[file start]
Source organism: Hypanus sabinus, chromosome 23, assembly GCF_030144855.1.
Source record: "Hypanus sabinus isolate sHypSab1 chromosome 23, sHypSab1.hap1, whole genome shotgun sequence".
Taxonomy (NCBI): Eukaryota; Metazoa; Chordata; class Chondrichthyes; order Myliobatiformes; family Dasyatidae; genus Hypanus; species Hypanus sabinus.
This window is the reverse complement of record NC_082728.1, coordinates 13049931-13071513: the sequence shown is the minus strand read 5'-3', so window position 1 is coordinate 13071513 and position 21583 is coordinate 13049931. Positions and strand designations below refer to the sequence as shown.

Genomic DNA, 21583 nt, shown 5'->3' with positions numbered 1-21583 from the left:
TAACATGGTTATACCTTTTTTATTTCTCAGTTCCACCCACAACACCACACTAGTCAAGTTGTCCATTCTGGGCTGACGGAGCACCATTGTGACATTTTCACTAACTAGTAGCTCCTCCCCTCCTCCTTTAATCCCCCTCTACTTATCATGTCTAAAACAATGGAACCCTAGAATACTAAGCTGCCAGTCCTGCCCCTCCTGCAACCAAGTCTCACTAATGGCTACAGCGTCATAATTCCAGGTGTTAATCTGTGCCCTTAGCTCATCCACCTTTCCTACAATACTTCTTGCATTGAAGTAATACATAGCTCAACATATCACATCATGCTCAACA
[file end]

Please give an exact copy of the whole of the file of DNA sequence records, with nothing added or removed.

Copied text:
Source organism: Hypanus sabinus, chromosome 23, assembly GCF_030144855.1.
Source record: "Hypanus sabinus isolate sHypSab1 chromosome 23, sHypSab1.hap1, whole genome shotgun sequence".
Taxonomy (NCBI): Eukaryota; Metazoa; Chordata; class Chondrichthyes; order Myliobatiformes; family Dasyatidae; genus Hypanus; species Hypanus sabinus.
This window is the reverse complement of record NC_082728.1, coordinates 13049931-13071513: the sequence shown is the minus strand read 5'-3', so window position 1 is coordinate 13071513 and position 21583 is coordinate 13049931. Positions and strand designations below refer to the sequence as shown.

Genomic DNA, 21583 nt, shown 5'->3' with positions numbered 1-21583 from the left:
TAACATGGTTATACCTTTTTTATTTCTCAGTTCCACCCACAACACCACACTAGTCAAGTTGTCCATTCTGGGCTGACGGAGCACCATTGTGACATTTTCACTAACTAGTAGCTCCTCCCCTCCTCCTTTAATCCCCCTCTACTTATCATGTCTAAAACAATGGAACCCTAGAATACTAAGCTGCCAGTCCTGCCCCTCCTGCAACCAAGTCTCACTAATGGCTACAGCGTCATAATTCCAGGTGTTAATCTGTGCCCTTAGCTCATCCACCTTTCCTACAATACTTCTTGCATTGAAGTAATACATAGCTCAACATATCACATCATGCTCAACA